The remote working lifestyle inherently keeps us connected throughout the day. Hearing the chime of a new notification or e-mail arrival might create psychological pressure for many or result in certain team members connecting almost 24/7.
Managers are advised to encourage their team members to take time off. Fully disconnecting will help employees decompress and rest up properly, hopefully allowing them to spend quality time with their friends or families, take time for themselves, and return feeling refreshed and more productive.
One size does not fit all
We must take into consideration that whilst a simple reminder to Marius to log off on an afternoon might do him good, suggesting the same method to Kate might not be so effective. Individuals may be at their most productive at different times of the day. The post Covid-19 reality has more than ever enhanced the importance of flexibility, and enabled us to better understand one another’s needs. Research shows that some of the most successful companies worldwide offered flexibility even before the pandemic.
Offer mental (and physical) health support services
Another great lesson from the pandemic is that seeking help is not a crime. Sometimes, a simple reminder to employees that there is support available, may provide them a level of stress relief. Offering complimentary de-stressing classes such as yoga, meditation, and mindfulness can also help staff switch off and take a much-needed break.
Don’t forget about fun activities
Similar to the use of yoga and meditation classes, additional activities/classes could be organised to keep up team spirit and help employees relax. Try to arrange activities or introduce conversations that engage employees on a personal level. Events such as Quiz or Game nights can be engaging and fun ways of reminding employees to stop and enjoy the ride. Between Arnis hosting a live DJ for a virtual Christmas party and Ayushi organizing online Diwali celebrations, we have now literally seen it all.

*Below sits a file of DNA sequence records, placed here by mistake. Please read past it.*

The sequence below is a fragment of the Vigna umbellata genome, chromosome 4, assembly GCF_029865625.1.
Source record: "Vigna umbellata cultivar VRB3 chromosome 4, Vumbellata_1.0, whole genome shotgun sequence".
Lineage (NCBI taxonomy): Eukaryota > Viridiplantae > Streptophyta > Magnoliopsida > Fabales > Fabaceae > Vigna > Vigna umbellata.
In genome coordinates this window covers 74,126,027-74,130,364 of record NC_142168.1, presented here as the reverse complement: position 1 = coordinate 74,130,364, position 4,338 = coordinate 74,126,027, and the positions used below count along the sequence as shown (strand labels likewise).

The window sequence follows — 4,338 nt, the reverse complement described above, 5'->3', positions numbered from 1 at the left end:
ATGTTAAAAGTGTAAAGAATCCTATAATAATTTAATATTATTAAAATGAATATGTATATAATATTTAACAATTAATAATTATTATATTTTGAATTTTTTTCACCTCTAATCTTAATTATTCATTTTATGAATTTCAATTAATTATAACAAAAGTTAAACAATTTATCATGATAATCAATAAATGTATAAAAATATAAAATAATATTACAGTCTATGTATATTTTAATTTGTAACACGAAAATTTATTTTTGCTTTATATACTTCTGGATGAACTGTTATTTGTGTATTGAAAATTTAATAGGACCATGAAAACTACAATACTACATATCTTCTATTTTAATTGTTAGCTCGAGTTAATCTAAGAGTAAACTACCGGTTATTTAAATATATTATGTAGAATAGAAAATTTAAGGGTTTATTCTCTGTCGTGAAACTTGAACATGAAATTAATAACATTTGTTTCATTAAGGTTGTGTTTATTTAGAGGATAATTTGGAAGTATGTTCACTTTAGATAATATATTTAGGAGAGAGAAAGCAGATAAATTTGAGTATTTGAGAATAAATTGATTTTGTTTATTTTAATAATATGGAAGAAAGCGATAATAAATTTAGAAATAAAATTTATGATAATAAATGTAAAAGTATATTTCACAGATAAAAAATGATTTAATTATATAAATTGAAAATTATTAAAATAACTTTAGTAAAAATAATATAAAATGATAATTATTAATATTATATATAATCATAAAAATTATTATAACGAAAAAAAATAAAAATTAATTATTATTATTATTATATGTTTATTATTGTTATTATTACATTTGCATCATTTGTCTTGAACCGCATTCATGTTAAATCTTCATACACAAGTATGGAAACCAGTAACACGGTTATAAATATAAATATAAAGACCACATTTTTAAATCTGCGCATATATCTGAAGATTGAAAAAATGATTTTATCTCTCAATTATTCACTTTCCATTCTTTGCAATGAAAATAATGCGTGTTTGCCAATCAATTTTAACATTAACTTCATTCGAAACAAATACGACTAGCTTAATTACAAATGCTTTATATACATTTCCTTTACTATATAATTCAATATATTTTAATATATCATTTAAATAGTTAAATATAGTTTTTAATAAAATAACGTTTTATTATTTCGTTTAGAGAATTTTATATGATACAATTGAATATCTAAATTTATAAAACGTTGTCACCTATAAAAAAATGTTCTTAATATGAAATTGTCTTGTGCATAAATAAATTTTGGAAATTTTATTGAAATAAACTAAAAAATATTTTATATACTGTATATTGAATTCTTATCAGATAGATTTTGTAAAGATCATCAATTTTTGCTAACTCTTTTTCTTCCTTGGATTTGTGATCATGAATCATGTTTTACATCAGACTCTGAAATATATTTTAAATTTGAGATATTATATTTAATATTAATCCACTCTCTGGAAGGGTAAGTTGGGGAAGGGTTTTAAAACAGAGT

Do your research
Finally, there is no single set template for effective employee wellbeing strategies. Personalization is the key to fulfilling the needs of each employee. While this task may seem particularly complicated for the Human Resources department, the first step could be implementing an anonymous survey to discover initial team needs. Once these results are gathered external providers can be investigated who offer the requested solutions or services, such as financial consultants to help manage employees’ taxes and investment needs, corporate tie-ups with local grocery apps to provide quicker and better service, and virtual or personal trainers.
Pivot, Pivot, Pivot
As famously used to maneuver a sofa in the TV sitcom Friends, the notion of ‘pivoting’ has become ever more apparent in day to day life. As Rebecca enters into the post Covid-19 workplace reality it is clear that things will not be the same again, thus now the key to employee wellbeing will likely forever remain a moving target. Continuous evaluation, improvements, and growth are vital to creating a healthy workplace, be it remote, in-office, or a hybrid situation.